AbstractsEducation Research & Administration

Institutional Change and a New Zealand University 1985-2010

by Stephanie Lifah Chong

Institution: University of Otago
Year: 0
Keywords: Performance Management Systems; Management Control Change; New Public Management; Managerial Accounting; University Governance; Managerialism; New Institutional Theory; Higher Education
Record ID: 1302123
Full text PDF: http://hdl.handle.net/10523/4969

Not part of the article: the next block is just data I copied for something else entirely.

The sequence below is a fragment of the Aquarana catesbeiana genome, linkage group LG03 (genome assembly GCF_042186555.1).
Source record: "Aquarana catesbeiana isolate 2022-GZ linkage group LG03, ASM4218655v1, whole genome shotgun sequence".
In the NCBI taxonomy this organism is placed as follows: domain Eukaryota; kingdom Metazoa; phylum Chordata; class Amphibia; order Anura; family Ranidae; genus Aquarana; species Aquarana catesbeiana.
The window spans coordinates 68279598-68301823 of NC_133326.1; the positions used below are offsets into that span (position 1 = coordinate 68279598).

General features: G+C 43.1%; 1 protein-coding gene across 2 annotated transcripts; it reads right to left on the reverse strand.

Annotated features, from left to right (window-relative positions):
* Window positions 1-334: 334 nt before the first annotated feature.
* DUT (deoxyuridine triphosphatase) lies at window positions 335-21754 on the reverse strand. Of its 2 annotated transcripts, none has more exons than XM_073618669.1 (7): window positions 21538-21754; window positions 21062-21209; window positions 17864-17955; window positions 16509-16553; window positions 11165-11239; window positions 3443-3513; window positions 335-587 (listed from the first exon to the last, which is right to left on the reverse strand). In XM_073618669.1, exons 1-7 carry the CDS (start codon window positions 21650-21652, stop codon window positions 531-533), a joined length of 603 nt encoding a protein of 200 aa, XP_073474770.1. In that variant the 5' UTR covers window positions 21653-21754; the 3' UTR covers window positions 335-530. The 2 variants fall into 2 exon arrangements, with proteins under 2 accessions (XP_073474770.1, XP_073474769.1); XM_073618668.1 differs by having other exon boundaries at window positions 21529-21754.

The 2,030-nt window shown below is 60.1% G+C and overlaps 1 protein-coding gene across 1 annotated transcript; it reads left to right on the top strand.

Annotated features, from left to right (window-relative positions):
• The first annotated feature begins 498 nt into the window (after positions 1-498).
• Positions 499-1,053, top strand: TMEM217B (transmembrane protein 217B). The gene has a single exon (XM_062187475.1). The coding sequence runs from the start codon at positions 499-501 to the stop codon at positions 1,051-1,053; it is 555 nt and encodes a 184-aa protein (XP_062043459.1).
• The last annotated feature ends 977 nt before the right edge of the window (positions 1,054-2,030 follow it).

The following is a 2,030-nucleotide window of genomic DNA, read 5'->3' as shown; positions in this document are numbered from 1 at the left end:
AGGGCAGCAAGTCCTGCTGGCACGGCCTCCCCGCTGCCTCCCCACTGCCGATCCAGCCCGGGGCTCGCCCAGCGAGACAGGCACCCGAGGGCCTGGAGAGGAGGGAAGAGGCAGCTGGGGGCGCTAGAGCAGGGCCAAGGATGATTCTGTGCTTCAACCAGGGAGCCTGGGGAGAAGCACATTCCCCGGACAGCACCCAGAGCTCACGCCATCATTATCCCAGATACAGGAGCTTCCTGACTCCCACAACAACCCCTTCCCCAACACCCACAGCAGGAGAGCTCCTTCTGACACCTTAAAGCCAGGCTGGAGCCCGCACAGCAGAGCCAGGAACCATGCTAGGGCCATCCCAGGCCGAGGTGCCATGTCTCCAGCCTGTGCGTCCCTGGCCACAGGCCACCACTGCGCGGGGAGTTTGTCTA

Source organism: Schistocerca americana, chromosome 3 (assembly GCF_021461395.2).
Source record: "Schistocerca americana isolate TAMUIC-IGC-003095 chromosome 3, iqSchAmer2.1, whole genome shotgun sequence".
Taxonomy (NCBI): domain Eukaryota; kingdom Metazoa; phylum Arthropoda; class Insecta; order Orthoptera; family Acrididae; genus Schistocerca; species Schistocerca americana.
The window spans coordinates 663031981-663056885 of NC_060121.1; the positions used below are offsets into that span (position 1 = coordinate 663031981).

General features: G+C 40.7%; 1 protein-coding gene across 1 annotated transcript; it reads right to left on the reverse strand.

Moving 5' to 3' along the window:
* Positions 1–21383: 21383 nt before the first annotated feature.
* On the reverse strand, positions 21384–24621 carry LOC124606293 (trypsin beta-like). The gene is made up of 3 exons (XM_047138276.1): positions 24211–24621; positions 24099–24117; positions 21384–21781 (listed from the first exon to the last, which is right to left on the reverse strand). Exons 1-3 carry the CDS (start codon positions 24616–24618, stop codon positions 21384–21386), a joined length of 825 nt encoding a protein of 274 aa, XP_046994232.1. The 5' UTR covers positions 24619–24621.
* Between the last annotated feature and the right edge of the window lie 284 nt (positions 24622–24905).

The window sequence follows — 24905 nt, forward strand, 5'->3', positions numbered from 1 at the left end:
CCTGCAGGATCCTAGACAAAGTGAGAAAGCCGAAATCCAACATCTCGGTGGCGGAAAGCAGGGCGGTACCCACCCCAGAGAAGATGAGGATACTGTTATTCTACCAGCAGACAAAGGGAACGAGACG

This thesis examines the impact of institutional change on a New Zealand university during the 25-year period up to 2010. The assessment of this impact is based upon a case study using interviews with the two main constituencies of institutional actor: academics and managers. The data collected are triangulated, or supported, by documentary evidence from publicly available and some private sources. The theoretical framework used to design the study and analyse the data is based upon Hargrave & Van de Ven (2006). The motivation for the study is widespread interest in the impact of changed government policies in New Zealand in higher education, especially around the beginning of the study period. The changed policies were based on concerns about increasing the participation rate in New Zealand universities and were implemented in the wake a then new philosophy represented by new public management theory (NPM). This was part of a worldwide movement, by western governments especially, to extract more returns and accountability from publicly owned assets. Criticism has been levelled at the application of NPM in universities in the last 10 years or so, on the basis that it is too managerial, commercial principles have been given too much weight and that it subverts the traditional function and ethic of higher education institutions. This thesis therefore contributes to the debate about the changed education policies and their effects, positive and negative on the university system. Much of the data is based on subjective opinions and recollections of managers and academics from within the university. Many of the participants have long histories with the university, some going back well before the beginning of the study period. The study is therefore in the tradition of qualitative, social meaning research, interpreting events that have taken place through the perceptions of the case study participants. The thesis argument is based on a narrative of change within and outside the university over the 25-year period. This narrative shows that with pressure from its main stakeholder, the New Zealand government, a more corporate-like, business oriented management style entered into the governance of the university during this time. There were two main stages in which these changes took place: the first, through to the turn of the century, characterised by large increases in participation rates in higher education reflecting institutional diffusion, globally, of the ideas of new public management theory; the second , following this, in which the effects of the changes in the first stage were reassessed in the light of the traditional role of the university in higher learning, reflecting institutional adaptation and more generally, concerns about legitimacy. In both stages, the part played by resource dependency and the guiding hand of government funding is apparent. Attention is directed at management control mechanisms in transmitting the changes, particularly those embedding quantitative assessments of output quality such as…